North Point got QO’s attention on the game’s opening drive, as Williams hit the first of his three TD passes to slick wide receiver Malik Lawrence. QO responded with a ground-based 75-yard drive capped by sophomore quarterback Brian Plummer’s five-yard TD run. The teams traded two more touchdowns, including the first of three by Cooper, and with 1:39 before halftime Plummer connected with tight end Max Bernard on a 19-yard rollout to give QO a 20-13 halftime lead.
QO appeared to take control in the second half. A short kickoff and Hodges’ return gave them possession on the North Point 49, and they ran seven straight running plays—six to Cooper—before the diminutive back broke several tackles and powered into the end zone from the 12 to extend QO’s lead. Less than two minutes later, Williams fumbled and QO defensive end Kevon Carter-Hackey scooped it up and sprinted 61 yards to open a 33-13 advantage.
The large QO Red Army contingent in attendance cheered and the QO sideline sensed victory. But again, North Point refused to play their part.
Another Williams to Lawrence scoring pass at the end of third quarter, a QO drive thwarted when a 52-yard pass play to Chris Webb was called back for an ineligible downfield penalty, and Williams’ fourth touchdown pass of the night with 5:47 left and suddenly it was 33-26. The QO sideline was tense, coaches were yelling at players who had missed assignments, teammates were urging other teammates who were suffering leg cramps to continue. Longtime QO fans remembered previous fourth quarter collapses in state finals.
With 5:15 left, QO with the ball on the North Point 35, and everything they worked for on the line, QO entrusted their season and their legacy to their heart and soul—their offensive line and the 5-foot-7, 170-pound junior Cooper. In nine straight plays they gave the ball to Cooper—nothing fancy, just power, QO football. And with 1:34 left and QO at the four, the tiny dynamo ran left, got hit at the two, and went full airborne to hit paydirt.
“I just had to do it for all of them,” said Cooper of Terry and the others to whom he dedicated his season. “Angels watching over me.”
“I always feel confident when Marquez is in the backfield,” said offensive lineman Logan Moyer. Cooper’s 243 yards rushing on 39 carries put him over 2,000 yards for the year, and his three touchdowns brought this season total to 39.
QO players and fans exploded again in celebration. But again, North Point didn’t quit. In seven quick plays aided by a QO personal foul, they scored again on a Williams keeper.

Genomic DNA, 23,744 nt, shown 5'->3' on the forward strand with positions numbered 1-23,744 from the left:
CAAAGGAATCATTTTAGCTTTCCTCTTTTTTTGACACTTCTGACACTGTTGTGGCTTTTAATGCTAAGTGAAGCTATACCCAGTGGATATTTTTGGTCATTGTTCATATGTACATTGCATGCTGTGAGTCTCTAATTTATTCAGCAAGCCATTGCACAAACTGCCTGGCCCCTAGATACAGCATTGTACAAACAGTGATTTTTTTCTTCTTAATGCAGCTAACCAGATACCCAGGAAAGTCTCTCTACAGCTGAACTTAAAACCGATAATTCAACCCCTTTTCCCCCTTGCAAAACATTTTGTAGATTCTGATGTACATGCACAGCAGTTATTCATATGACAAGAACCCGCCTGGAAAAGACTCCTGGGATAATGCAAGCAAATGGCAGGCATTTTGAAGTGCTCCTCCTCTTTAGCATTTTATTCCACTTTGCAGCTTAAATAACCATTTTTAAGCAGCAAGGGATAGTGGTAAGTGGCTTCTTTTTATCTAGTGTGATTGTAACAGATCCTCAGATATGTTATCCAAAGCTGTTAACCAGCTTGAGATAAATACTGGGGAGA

The game, the road to redemption, the season for Tyler came down to that onside kick. And Hodges, steady and reliable as always, safely tucked it away.
“It was for 6,” said linebacker Aaron Green, who played most of last year’s final against Wise with a broken arm. “That’s why I was crying at the end. … I just had to cry, and tears of joy.”
The scores are now settled. The curse is over. The demons have been exorcised. The slate is wiped clean. The unfinished business has been completed.
For Kelley and his coaching staff, the state title provides a measure of vindication. In his fifth year as head coach and QO’s defensive coordinator for five years before that, Kelley has suffered through season-ending defeats, gritted his teeth and grimly vowed to start over.
“We were at a tough spot as a program,” Kelley acknowledged. “We lost this game four (times) in a row, and we were becoming the Buffalo Bills. … Trust me, that weighs on me.”
“For the last 10 years I’ve been at Quince Orchard, every season has ended with me watching our kids cry. … That’s hard as a coach,” he said. “You start to doubt yourself. … I always tell myself that I don’t want to see my team cry again at the end of the season. I want to see my team happy. I want to see them like tonight.”
The 2018 QO football team is a fairly typical, sometimes rambunctious group of teenage boys. Hodges calls them “us knuckleheads.” Kelley described them as “super competitive. … They try to beat each other in everything. Sometimes it’s annoying.” Their high spirits sometimes boil over and lead to penalties or mistakes.
But for a group of boys, they had to carry a lot of baggage this season. They were asked to redeem a program that was beginning to doubt itself. They were expected to do this not only for themselves but for players who wore the uniform long before this year’s team members were even in high school. And fate handed them more personal tragedy than teenage boys should have to bear.
What makes them remarkable is that they accepted these burdens—thrived on them really. Instead of yielding to them, they drew strength and inspiration from them. They put in their work. They shared their legacy with their newcomers. They built a brotherhood. They learned from adversity. They became resilient.
And with the guidance, and often the tough love, of their coaches, they channeled their energy and passion, picked up the burdens left by others, came together for a cause greater than themselves, and accomplished something to celebrate, cherish, and share with an entire community.
They will have future challenges to prepare for ahead. But for now they can savor the moment, the memories, and the achievement and know that the lessons they learned will help them for the rest of their lives.